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I just found an ad for a "Learn to Fly Course." Can this course be used INSTEAD OF taking "ground school" at a flight school? On their site it says:

Get Your Written Test Endorsement "... We’ll even give you the flight instructor endorsement to take the written test—right from the course! You can take this endorsement to the FAA testing center, and log it in your ForeFlight logbook."

This seems odd. The flight school I'm looking at charges $1,000 for a few MONTHS of "ground school" (meeting once per week). This online course is 25% of that cost and I can study with it 24/7.

What am I missing here?

Note:
This question was reported as a duplicate. Someone previously asked IF ground school is necessary. That is NOT what I'm asking here. What I am asking here is for a COMPARISON between ONLINE ground school versus IN PERSON ground school. I would like to know if there is some intrinsic value of doing ground school in person versus online or, in other words, if one can adequately replace the other.

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    $\begingroup$ There are two different questions: 1/Is is possible to learn online, 2/Why is the online education price only 25% of the ground school price. For the second question, an element is missing: Do you learn with a remote instructor (who will be paid) or is it self-education with a software or web content? $\endgroup$ – mins Jan 17 '18 at 23:34
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    $\begingroup$ Self education is completely fine. It can save you a lot of money, and you can learn at your own pace before committing to getting a license. Refer to Dave's answer about ground school requirement in part 61 vs 141. And if you hit any questions while studying, you are welcome to ask here! $\endgroup$ – kevin Jan 18 '18 at 1:18
  • $\begingroup$ There many who learns better alone than in groups. At his/her own pace, with audio/video materials. $\endgroup$ – Stone Jan 18 '18 at 7:52
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    $\begingroup$ Which country are you asking about? We already have an answer for the US and for Canada. $\endgroup$ – Pondlife Jan 18 '18 at 15:44
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Here in the states this depends on if you are training at a part 61 school or part 141 school

Strictly speaking there is no ground school requirement for a part 61 school and you are even allowed to study the material on your own. However your instructor must endorse you for the written test so many schools prefer to know that you did at least some ground school usually from them. Online is more than acceptable in this case (especially if they provide you with the endorsement) however its best to talk to your instructor before doing so and make sure they are ok with it.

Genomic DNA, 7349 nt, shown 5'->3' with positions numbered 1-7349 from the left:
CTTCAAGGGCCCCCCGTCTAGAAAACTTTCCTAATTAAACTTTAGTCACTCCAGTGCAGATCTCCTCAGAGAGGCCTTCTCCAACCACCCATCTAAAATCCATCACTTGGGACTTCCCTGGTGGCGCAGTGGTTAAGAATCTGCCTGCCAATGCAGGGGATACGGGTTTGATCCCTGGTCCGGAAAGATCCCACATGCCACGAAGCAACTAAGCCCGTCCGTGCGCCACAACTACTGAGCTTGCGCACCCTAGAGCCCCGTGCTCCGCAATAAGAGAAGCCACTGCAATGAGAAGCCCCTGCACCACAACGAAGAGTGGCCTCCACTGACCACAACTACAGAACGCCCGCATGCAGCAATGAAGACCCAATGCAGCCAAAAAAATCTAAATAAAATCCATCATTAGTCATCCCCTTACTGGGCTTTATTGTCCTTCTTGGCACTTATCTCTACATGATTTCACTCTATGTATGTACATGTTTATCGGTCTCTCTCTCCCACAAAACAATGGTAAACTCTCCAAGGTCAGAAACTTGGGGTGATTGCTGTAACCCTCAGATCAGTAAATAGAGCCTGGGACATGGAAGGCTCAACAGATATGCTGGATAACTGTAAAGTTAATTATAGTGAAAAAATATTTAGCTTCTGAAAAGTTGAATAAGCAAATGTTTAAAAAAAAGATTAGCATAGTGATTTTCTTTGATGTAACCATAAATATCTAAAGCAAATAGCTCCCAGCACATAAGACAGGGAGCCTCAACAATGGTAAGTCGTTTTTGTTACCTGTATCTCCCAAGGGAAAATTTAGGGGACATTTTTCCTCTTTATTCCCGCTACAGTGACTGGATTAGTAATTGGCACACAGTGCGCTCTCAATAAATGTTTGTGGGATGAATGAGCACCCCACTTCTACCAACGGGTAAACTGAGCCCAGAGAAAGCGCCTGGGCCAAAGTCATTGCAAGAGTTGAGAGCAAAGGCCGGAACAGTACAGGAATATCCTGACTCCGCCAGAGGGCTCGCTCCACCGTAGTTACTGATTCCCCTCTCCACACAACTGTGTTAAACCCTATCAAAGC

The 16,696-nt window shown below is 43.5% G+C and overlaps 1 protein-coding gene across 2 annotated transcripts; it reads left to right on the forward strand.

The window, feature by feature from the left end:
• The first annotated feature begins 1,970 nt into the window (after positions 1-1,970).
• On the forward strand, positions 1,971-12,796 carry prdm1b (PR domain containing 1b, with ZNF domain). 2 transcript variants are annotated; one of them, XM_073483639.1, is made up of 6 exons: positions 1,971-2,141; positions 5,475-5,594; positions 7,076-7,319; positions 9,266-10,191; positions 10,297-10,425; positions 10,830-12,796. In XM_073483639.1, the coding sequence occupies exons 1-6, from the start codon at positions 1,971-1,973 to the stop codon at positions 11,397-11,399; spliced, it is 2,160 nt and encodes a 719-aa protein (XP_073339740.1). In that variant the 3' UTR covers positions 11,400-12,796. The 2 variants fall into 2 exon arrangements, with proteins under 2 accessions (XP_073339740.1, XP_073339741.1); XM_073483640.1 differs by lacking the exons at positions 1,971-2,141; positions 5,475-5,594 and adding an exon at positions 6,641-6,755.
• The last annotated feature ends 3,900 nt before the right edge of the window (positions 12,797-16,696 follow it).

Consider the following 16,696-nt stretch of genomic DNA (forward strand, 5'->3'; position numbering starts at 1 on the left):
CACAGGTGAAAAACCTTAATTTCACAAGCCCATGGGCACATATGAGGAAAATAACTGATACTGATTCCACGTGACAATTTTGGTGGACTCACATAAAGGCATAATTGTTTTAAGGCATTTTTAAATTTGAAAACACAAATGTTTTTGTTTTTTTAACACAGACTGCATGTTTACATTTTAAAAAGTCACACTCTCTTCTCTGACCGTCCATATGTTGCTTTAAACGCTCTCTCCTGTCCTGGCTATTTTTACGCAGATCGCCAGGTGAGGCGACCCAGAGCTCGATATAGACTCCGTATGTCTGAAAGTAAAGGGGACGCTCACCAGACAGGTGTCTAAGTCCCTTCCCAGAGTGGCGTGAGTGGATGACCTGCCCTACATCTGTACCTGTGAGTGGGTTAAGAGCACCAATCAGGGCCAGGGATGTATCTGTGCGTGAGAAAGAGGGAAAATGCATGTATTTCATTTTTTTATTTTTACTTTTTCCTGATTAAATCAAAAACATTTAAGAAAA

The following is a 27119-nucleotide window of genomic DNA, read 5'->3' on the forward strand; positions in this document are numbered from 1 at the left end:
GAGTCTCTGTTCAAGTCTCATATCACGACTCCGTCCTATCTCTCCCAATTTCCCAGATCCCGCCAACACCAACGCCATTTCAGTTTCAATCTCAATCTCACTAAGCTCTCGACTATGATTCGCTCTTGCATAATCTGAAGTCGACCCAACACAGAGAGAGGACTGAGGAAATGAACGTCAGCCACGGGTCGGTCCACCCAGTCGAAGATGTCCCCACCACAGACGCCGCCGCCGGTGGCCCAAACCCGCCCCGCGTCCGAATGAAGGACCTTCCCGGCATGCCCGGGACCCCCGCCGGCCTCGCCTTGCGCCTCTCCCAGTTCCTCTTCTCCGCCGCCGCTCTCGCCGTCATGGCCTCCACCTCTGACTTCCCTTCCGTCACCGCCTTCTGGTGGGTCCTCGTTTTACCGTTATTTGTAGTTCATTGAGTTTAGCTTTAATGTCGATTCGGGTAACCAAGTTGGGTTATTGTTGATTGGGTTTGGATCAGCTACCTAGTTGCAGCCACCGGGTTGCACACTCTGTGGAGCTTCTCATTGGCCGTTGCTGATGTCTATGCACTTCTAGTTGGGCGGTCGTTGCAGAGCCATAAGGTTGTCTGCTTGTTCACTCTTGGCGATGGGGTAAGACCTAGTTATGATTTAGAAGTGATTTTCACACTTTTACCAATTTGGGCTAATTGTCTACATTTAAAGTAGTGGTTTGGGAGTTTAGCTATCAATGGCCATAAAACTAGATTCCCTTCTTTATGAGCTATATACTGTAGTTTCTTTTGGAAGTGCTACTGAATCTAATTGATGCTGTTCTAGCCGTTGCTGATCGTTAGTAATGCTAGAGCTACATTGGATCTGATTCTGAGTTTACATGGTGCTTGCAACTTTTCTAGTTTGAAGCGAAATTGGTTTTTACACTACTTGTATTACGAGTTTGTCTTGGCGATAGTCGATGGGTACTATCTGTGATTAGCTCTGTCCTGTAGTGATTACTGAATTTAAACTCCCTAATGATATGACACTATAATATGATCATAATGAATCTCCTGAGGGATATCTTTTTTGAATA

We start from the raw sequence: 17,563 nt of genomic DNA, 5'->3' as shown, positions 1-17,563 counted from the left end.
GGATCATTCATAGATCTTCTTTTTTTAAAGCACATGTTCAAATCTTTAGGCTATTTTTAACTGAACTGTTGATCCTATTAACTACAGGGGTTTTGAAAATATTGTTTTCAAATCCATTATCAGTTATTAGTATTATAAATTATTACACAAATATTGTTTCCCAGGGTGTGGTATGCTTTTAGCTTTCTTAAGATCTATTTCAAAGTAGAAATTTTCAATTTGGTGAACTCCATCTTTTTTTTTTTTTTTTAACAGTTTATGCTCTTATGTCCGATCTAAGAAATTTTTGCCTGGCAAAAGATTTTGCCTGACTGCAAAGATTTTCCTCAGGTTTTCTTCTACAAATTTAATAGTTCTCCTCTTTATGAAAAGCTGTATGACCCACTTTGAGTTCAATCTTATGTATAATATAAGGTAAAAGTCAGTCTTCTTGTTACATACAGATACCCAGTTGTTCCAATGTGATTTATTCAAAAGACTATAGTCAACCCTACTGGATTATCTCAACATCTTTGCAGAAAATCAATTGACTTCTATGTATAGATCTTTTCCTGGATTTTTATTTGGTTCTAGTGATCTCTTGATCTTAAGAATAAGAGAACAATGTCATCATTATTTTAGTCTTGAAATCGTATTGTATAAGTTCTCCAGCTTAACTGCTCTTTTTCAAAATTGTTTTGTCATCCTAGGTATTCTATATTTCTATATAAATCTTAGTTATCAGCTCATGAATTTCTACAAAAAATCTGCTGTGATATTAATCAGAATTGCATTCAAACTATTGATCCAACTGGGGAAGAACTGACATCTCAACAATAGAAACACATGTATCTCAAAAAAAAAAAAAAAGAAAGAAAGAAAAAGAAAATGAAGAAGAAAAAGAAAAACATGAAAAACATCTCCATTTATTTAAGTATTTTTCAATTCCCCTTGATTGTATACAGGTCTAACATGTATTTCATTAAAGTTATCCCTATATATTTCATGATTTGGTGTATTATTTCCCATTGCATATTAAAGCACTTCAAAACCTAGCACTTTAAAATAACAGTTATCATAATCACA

§61.103 Eligibility requirements: General.

(1) Conducted the training or reviewed the person's home study on the aeronautical knowledge areas listed in §61.105(b) of this part that apply to the aircraft rating sought; and

(2) Certified that the person is prepared for the required knowledge test.

(e) Pass the required knowledge test on the aeronautical knowledge areas listed in §61.105(b) of this part.

For part 141 it depends what they got approved in their curriculum. You can find the full regulation here.

§141.55 Training course: Contents.

In the 141 case you most likely can not complete the training on line due to the fact it wont fall under their approval.

Also of note from this FAA doc

Note: If you are enrolled in a part 141 school with test examining authority, the school will administer the knowledge test during the curriculum.


Its important to note that it does not matter if you are training at a part 61 or part 141 school you end up with the same PPL.


You can find 100% of the information you need to pass the written test for free in the FAA's published handbooks particularly this one.


On a bit of a personal note, I started at a 141 school that shut down about half way through and finished my PPL at a part 61 school (with the same instructor). At the 141 school there was a rigid curriculum and almost always a half hour to hour of ground instruction prior to our flight as dictated by their approved curriculum. At the 61 school I was allowed to work the material at home before hand and come in mainly for my flying but 15 min of discussion usually occurred prior to my flight anyway. I did at least 50% of the ground material on my own and passed the written without any issues but its important to understand what you are undertaking if you go the self study route.

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My wife & I both just studied at home and learned how to answer each question in the Knowledge Exam (the ones you just have to memorize are the worst) (back in ate 1994 for me, sometime in 1995 for her) and knew where the question came from. Being college grads helped, we knew how to study.

Anything we couldn't figure out/didn't understand, we played "stump the instructor" with as part of a flight lesson. we co-owned a C150 at that time. He had no problem signing us off to take the exam after the kinds of questions we asked. Took us both nearly a year of lessons, flying out of a little 1682 foot strip with obstructions on both ends. Had to be really good at landings to get a plane in there before one could solo.

I did the same for my instrument knowledge exam, learned how to answer every question, and asked my instructor during flight lessons (or at work, he was my boss) for the ones I couldn't figure out.

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